Bottom Line: Biotech risks

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The Independent Online
THE TROUBLE with biotechnology stocks is they ask you to take a lot on trust. Celltech, which with its pounds 50m placing and public offer of 20 million ordinary shares at 250p each is raising pounds 30m, does not expect to make a profit until 1997-98.

But if everything goes according to plan - a big if - Lehman Brothers' pharmaceutical research team calculates there should be an average return of about 30 per cent a year.

Broadly speaking there are three ways of valuing these stocks - by comparative market capitalisation relative to number and status of development products, by comparative market capitalisation relative to research and development spending, and on a discounted revenue basis. On all three Celltech's price and pounds 176.5m market capitalisation look reasonable.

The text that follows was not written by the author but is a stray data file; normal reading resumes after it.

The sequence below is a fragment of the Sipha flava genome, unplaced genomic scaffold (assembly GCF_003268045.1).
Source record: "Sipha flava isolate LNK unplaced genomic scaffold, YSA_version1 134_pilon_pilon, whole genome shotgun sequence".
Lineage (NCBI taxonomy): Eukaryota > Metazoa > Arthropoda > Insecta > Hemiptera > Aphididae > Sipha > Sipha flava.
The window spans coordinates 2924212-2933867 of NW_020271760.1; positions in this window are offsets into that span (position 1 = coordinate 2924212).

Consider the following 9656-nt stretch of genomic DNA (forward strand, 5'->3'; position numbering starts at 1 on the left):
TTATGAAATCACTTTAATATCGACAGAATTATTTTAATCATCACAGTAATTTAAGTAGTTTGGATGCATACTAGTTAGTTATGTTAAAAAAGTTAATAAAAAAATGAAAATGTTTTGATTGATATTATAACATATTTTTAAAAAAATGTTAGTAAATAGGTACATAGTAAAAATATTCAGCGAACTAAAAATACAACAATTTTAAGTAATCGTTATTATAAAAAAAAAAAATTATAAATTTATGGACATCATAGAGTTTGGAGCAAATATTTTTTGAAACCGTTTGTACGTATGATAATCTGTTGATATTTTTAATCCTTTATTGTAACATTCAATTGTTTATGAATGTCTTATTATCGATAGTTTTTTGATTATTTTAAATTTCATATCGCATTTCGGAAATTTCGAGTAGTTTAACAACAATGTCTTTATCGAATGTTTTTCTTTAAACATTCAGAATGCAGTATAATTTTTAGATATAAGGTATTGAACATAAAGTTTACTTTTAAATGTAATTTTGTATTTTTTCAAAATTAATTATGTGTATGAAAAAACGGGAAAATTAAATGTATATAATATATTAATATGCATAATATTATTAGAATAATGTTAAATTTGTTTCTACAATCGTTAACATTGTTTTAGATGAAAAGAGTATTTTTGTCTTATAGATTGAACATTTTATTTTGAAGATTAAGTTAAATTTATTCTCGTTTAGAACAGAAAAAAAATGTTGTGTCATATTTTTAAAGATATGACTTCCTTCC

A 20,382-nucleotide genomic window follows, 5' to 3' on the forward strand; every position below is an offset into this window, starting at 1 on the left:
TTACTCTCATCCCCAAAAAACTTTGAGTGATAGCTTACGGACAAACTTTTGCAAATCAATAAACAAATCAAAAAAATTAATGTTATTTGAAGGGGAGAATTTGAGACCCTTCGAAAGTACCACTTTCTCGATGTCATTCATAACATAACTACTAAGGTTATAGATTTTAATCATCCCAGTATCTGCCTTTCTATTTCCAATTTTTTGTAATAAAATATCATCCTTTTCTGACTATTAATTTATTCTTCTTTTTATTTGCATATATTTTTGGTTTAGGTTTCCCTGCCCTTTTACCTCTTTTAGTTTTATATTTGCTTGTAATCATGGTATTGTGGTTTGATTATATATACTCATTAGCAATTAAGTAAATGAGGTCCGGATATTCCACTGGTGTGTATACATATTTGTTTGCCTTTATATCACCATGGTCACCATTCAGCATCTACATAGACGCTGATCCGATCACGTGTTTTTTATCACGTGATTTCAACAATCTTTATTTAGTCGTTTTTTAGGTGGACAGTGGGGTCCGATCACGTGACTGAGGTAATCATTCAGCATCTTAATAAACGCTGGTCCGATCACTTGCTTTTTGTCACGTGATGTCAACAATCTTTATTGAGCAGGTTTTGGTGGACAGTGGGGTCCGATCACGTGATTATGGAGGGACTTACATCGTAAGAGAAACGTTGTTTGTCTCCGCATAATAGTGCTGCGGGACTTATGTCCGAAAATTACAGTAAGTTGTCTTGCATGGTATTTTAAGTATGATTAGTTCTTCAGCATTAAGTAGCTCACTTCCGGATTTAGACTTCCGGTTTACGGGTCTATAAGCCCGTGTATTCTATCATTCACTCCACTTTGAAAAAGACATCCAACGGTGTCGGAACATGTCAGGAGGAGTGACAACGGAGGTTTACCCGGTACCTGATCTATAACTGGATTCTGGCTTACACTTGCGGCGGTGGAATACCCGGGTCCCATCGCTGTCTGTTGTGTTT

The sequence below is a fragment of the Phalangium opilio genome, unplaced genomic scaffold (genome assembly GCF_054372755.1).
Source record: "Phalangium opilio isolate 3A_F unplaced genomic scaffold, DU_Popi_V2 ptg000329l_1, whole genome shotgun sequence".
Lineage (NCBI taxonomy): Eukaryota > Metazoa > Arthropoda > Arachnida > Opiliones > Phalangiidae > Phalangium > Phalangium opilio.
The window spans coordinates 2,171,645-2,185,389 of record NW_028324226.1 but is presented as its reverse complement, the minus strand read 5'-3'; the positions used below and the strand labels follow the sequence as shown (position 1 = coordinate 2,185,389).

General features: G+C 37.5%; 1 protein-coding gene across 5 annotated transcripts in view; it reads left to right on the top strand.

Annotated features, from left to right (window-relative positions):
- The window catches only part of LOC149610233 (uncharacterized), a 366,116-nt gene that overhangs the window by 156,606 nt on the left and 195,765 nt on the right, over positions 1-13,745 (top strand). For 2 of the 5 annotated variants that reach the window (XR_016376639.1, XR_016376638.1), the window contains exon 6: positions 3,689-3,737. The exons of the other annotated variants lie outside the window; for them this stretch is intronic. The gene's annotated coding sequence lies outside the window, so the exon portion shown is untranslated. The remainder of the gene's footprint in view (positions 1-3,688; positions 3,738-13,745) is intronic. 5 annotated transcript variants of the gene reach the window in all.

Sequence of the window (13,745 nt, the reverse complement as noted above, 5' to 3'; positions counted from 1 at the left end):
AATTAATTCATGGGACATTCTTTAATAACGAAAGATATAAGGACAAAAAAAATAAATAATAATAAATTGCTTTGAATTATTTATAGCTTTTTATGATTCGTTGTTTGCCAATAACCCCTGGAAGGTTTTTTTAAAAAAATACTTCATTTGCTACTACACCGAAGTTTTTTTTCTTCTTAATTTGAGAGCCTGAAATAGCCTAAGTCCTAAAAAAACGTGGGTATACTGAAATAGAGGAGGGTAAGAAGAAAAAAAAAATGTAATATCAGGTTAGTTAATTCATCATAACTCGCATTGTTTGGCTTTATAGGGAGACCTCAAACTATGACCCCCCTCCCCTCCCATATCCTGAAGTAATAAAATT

But before buying Celltech it is important to understand the risk. In its case Celltech Biologics, the subsidiary manufacturer of monoclonal antibodies - which is profitable, throws a floor under the share price at about 50p a share. But should the septic shock treatment in particular not bear fruit returns would fall sharply.

Serious buyers should hold the shares until the research has proved fruitful or otherwise.